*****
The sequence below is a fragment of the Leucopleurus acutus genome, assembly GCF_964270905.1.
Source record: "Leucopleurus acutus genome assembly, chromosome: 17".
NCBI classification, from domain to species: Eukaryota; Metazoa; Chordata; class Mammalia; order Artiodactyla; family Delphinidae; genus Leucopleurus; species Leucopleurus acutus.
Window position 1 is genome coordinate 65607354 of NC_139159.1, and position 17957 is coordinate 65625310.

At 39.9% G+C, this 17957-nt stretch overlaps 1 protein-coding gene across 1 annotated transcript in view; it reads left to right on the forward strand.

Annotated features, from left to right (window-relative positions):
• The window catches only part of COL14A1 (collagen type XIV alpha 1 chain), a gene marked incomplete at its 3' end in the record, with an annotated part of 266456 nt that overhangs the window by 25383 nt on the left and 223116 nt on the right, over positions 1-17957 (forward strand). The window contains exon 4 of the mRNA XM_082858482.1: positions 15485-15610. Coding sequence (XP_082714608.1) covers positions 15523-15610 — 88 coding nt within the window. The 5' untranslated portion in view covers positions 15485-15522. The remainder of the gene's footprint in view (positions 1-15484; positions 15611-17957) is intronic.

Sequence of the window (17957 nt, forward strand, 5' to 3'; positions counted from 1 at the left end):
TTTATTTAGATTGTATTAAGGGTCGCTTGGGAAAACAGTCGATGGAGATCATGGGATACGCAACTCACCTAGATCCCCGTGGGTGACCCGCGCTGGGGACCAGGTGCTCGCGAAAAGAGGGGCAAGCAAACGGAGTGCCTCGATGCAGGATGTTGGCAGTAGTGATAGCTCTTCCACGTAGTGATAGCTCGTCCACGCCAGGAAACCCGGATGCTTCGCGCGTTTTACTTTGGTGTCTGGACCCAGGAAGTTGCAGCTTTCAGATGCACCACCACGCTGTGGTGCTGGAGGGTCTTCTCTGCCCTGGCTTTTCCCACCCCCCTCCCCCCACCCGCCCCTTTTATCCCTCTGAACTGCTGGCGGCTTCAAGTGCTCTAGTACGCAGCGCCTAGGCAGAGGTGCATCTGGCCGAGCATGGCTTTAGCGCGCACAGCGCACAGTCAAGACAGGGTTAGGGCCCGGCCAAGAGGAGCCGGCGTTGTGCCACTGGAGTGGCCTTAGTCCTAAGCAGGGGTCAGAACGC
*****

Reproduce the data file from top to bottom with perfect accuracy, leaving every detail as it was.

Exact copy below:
The sequence below is a fragment of the Leucopleurus acutus genome, assembly GCF_964270905.1.
Source record: "Leucopleurus acutus genome assembly, chromosome: 17".
NCBI classification, from domain to species: Eukaryota; Metazoa; Chordata; class Mammalia; order Artiodactyla; family Delphinidae; genus Leucopleurus; species Leucopleurus acutus.
Window position 1 is genome coordinate 65607354 of NC_139159.1, and position 17957 is coordinate 65625310.

At 39.9% G+C, this 17957-nt stretch overlaps 1 protein-coding gene across 1 annotated transcript in view; it reads left to right on the forward strand.

Annotated features, from left to right (window-relative positions):
• The window catches only part of COL14A1 (collagen type XIV alpha 1 chain), a gene marked incomplete at its 3' end in the record, with an annotated part of 266456 nt that overhangs the window by 25383 nt on the left and 223116 nt on the right, over positions 1-17957 (forward strand). The window contains exon 4 of the mRNA XM_082858482.1: positions 15485-15610. Coding sequence (XP_082714608.1) covers positions 15523-15610 — 88 coding nt within the window. The 5' untranslated portion in view covers positions 15485-15522. The remainder of the gene's footprint in view (positions 1-15484; positions 15611-17957) is intronic.

Sequence of the window (17957 nt, forward strand, 5' to 3'; positions counted from 1 at the left end):
TTTATTTAGATTGTATTAAGGGTCGCTTGGGAAAACAGTCGATGGAGATCATGGGATACGCAACTCACCTAGATCCCCGTGGGTGACCCGCGCTGGGGACCAGGTGCTCGCGAAAAGAGGGGCAAGCAAACGGAGTGCCTCGATGCAGGATGTTGGCAGTAGTGATAGCTCTTCCACGTAGTGATAGCTCGTCCACGCCAGGAAACCCGGATGCTTCGCGCGTTTTACTTTGGTGTCTGGACCCAGGAAGTTGCAGCTTTCAGATGCACCACCACGCTGTGGTGCTGGAGGGTCTTCTCTGCCCTGGCTTTTCCCACCCCCCTCCCCCCACCCGCCCCTTTTATCCCTCTGAACTGCTGGCGGCTTCAAGTGCTCTAGTACGCAGCGCCTAGGCAGAGGTGCATCTGGCCGAGCATGGCTTTAGCGCGCACAGCGCACAGTCAAGACAGGGTTAGGGCCCGGCCAAGAGGAGCCGGCGTTGTGCCACTGGAGTGGCCTTAGTCCTAAGCAGGGGTCAGAACGC